A few days later, Vaughn and Alsabrook had an unplanned face-to-face meeting in a hallway at City Hall. Alsabrook offered a kidney. Vaughn said he was “blindsided” by Alsabrook’s offer and didn’t immediately accept the offer.

Vaughn said he told him that the transplant process was not that simple. There would be lots of testing, blood matching and tissue matching.

The first test was passed during their hallway conversation. Both have O-positive blood type.

After they passed that initial test, Alsabrook said, he was confident the transplant would occur.

Many other tests followed. The results of every test moved the transplant a step closer.

Alsabrook said there are seven rejection factors. Doctors can work with up to four, but they had zero.

A major test was Alsabrook’s kidney function. His kidney function score had to be at least 96 percent. His percentage caused the medical experts to think that mistakes had been made because Alsabrook’s kidney function went from 210 percent, to 217, to 232, to 245.

Race is also part of this miracle. Doctors had told Vaughn that a white male would be the best donor candidate. Vaughn said he was told that white men were less likely to get sick later with diabetes or blood pressure problems. Vaughn is African American, Alsabrook is white.

“I had concerns about what would happen to him health-wise because I don’t want him to get ill with one kidney,” Vaughn said. “So, I had to really learn more what his process and journey would be like.”

A Life Saved

The day after their transplant surgery, surgery Vaughn left the intensive care unit at Methodist Dallas Medical Center. Alsabrook walked to his hospital room and stepped inside for a brief visit.

They attempted an embrace, Vaughn said, but the attempt was awkward and painful.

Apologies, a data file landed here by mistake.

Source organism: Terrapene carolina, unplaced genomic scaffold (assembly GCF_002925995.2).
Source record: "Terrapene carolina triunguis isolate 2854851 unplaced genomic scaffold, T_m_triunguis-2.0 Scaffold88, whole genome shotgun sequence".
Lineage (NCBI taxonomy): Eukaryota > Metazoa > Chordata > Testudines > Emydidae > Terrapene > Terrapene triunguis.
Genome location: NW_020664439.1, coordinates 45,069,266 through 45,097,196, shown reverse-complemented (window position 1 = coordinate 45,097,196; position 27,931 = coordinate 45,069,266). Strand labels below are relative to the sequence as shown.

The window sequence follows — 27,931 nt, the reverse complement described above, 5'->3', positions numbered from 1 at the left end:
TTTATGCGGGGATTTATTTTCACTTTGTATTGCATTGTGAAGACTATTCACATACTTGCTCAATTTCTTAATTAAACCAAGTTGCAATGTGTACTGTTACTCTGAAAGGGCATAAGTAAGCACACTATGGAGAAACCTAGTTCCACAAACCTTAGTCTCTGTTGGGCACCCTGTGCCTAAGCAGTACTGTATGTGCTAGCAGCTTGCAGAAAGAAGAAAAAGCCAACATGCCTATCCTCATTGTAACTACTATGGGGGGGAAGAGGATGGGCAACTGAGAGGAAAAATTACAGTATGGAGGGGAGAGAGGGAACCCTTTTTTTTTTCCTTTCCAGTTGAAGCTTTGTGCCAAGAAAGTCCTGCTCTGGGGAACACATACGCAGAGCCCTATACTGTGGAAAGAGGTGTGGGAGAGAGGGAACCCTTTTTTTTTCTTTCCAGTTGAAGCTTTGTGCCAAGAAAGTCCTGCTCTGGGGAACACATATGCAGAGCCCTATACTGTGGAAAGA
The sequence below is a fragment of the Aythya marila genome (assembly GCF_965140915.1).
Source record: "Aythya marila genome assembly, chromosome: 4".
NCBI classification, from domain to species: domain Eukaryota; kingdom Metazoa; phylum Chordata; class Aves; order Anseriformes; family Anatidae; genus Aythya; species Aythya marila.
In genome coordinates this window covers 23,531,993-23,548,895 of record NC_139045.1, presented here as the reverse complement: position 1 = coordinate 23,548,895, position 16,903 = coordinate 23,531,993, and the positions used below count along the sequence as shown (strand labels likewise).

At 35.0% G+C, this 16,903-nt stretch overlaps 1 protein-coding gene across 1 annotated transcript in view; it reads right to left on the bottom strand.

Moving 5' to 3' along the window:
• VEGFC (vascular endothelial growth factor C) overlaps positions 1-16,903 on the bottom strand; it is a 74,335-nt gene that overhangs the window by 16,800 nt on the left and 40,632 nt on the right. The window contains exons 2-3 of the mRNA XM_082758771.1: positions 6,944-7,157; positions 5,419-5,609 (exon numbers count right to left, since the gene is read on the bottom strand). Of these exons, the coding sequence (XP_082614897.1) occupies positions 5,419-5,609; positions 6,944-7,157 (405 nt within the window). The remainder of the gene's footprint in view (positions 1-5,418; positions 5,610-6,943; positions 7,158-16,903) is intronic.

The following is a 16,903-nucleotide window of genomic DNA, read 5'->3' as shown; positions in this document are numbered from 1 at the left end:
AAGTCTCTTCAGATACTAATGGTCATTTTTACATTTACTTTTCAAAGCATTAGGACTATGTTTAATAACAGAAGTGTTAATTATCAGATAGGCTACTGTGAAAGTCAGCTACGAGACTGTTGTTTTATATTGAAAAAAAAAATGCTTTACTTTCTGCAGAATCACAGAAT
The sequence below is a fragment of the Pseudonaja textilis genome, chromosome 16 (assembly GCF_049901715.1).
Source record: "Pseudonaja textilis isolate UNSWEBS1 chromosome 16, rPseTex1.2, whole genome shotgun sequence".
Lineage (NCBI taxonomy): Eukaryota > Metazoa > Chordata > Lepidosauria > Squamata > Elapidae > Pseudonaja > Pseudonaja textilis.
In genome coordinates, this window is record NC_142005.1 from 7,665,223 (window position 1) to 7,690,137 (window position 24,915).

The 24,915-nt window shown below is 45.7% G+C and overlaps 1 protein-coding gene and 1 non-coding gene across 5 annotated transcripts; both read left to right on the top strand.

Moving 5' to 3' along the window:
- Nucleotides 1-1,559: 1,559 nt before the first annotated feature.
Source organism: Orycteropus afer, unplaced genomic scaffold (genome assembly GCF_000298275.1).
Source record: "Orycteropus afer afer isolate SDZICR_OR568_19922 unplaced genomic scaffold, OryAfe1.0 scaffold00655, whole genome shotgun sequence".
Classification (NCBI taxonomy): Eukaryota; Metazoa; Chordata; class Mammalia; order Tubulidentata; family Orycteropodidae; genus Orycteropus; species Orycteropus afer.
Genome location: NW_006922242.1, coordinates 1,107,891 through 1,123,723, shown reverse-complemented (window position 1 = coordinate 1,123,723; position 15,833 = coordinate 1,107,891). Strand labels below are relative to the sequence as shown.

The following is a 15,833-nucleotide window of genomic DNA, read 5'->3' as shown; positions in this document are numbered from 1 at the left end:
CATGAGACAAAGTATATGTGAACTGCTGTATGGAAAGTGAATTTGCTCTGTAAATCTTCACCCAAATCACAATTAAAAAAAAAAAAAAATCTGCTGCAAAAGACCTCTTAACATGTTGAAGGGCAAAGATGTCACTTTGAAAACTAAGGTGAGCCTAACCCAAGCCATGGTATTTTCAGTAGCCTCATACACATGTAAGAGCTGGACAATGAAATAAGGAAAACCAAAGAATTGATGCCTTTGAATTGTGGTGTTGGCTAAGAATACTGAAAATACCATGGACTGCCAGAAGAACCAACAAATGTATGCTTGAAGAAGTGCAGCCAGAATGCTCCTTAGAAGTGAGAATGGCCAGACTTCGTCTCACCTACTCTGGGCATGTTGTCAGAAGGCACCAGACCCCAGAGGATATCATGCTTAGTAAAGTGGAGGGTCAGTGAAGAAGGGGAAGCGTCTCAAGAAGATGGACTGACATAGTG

Alsabrook said their day-after-surgery visit was an emotional one.

“It wasn’t our normal greeting,” Alsabrook said. “It was great to see him up and walking Saturday.”

The surgical procedure wasn’t normal either.

Surgery for both lasted longer than expected because of the size of Alsabrook’s kidney.

“It’s been remarkable,” Alsabrook said. “They (the surgeons) had never seen anything like it. They said it was the largest kidney they had ever seen.”

A normal kidney, he said, is the size of a clenched fist. His kidney, Alsabrook said, was the size of a football.

Even though the donated kidney was larger than expected, Vaughn said, the organ immediately began “regulating my body systems.” He said there was increased stamina and improvement in “the ability to get rid of water.”

Before surgery, Vaughn’s kidney function was only five percent. Four days after surgery, his kidney function had already increased to 27 percent. Increased kidney function is expected to continue.

Alsabrook returned home Sunday, two days after surgery. There were some challenges from pain and nausea due to medication he was taking. Later in the week he was feeling better. He went out Thursday and made several stops, including visits to the city’s Community Development Corporation (CDC) office, Walmart and Sonic.

He could see some City Hall office duty next week, Alsabrook said, but he is awaiting a medical release.

Vaughn will make visits to his doctor three times a week for a period of time, but he is not allowed to venture out into public settings. He’s taking anti-rejection medications and his immune system now “has nothing to fight infection.”

He must be cautious, he said, and that includes contact with his children.

He had a major victory Wednesday when he got to walk 11-year-old daughter Nailah to the school bus stop.

Story and photo by Blue Ribbon News contributing writer Jim Hardin.

Our monthly print edition is delivered free to 19,000+ homes in Rockwall and Heath, TX.

To share your good news and events, email .

Subscribe to our email newsletter here.

Advertising: 214-342-8000 or .